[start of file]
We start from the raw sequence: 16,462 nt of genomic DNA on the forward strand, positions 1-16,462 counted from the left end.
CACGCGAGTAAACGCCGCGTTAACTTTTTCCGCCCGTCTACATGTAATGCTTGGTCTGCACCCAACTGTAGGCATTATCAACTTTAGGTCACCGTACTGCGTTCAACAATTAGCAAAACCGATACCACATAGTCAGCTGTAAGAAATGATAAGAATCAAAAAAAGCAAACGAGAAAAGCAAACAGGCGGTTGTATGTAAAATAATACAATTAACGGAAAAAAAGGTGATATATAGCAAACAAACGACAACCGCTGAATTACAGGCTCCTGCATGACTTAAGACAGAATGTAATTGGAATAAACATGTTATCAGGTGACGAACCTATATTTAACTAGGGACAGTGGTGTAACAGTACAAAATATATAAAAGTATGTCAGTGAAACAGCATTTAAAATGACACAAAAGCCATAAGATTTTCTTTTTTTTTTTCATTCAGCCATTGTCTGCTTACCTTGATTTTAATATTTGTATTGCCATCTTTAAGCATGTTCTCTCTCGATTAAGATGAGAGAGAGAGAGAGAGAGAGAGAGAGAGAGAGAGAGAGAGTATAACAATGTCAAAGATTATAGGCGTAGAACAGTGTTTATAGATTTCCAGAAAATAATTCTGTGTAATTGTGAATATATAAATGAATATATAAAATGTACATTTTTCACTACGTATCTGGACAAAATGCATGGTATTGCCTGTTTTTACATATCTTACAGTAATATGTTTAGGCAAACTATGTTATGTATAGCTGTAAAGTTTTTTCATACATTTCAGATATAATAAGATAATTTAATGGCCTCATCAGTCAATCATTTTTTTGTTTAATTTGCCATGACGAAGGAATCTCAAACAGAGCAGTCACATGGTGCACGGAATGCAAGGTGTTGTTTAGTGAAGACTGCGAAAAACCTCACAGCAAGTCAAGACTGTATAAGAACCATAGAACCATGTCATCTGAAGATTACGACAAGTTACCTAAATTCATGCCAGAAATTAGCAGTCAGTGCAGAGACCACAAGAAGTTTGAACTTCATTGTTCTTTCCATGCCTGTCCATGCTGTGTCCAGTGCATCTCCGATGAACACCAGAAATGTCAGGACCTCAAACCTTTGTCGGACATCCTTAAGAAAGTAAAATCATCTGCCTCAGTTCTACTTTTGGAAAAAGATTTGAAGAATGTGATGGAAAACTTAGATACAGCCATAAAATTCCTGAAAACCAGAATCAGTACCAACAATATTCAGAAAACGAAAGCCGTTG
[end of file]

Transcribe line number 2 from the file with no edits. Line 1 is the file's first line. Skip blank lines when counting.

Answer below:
CACGCGAGTAAACGCCGCGTTAACTTTTTCCGCCCGTCTACATGTAATGCTTGGTCTGCACCCAACTGTAGGCATTATCAACTTTAGGTCACCGTACTGCGTTCAACAATTAGCAAAACCGATACCACATAGTCAGCTGTAAGAAATGATAAGAATCAAAAAAAGCAAACGAGAAAAGCAAACAGGCGGTTGTATGTAAAATAATACAATTAACGGAAAAAAAGGTGATATATAGCAAACAAACGACAACCGCTGAATTACAGGCTCCTGCATGACTTAAGACAGAATGTAATTGGAATAAACATGTTATCAGGTGACGAACCTATATTTAACTAGGGACAGTGGTGTAACAGTACAAAATATATAAAAGTATGTCAGTGAAACAGCATTTAAAATGACACAAAAGCCATAAGATTTTCTTTTTTTTTTTCATTCAGCCATTGTCTGCTTACCTTGATTTTAATATTTGTATTGCCATCTTTAAGCATGTTCTCTCTCGATTAAGATGAGAGAGAGAGAGAGAGAGAGAGAGAGAGAGAGAGAGAGAGTATAACAATGTCAAAGATTATAGGCGTAGAACAGTGTTTATAGATTTCCAGAAAATAATTCTGTGTAATTGTGAATATATAAATGAATATATAAAATGTACATTTTTCACTACGTATCTGGACAAAATGCATGGTATTGCCTGTTTTTACATATCTTACAGTAATATGTTTAGGCAAACTATGTTATGTATAGCTGTAAAGTTTTTTCATACATTTCAGATATAATAAGATAATTTAATGGCCTCATCAGTCAATCATTTTTTTGTTTAATTTGCCATGACGAAGGAATCTCAAACAGAGCAGTCACATGGTGCACGGAATGCAAGGTGTTGTTTAGTGAAGACTGCGAAAAACCTCACAGCAAGTCAAGACTGTATAAGAACCATAGAACCATGTCATCTGAAGATTACGACAAGTTACCTAAATTCATGCCAGAAATTAGCAGTCAGTGCAGAGACCACAAGAAGTTTGAACTTCATTGTTCTTTCCATGCCTGTCCATGCTGTGTCCAGTGCATCTCCGATGAACACCAGAAATGTCAGGACCTCAAACCTTTGTCGGACATCCTTAAGAAAGTAAAATCATCTGCCTCAGTTCTACTTTTGGAAAAAGATTTGAAGAATGTGATGGAAAACTTAGATACAGCCATAAAATTCCTGAAAACCAGAATCAGTACCAACAATATTCAGAAAACGAAAGCCGTTG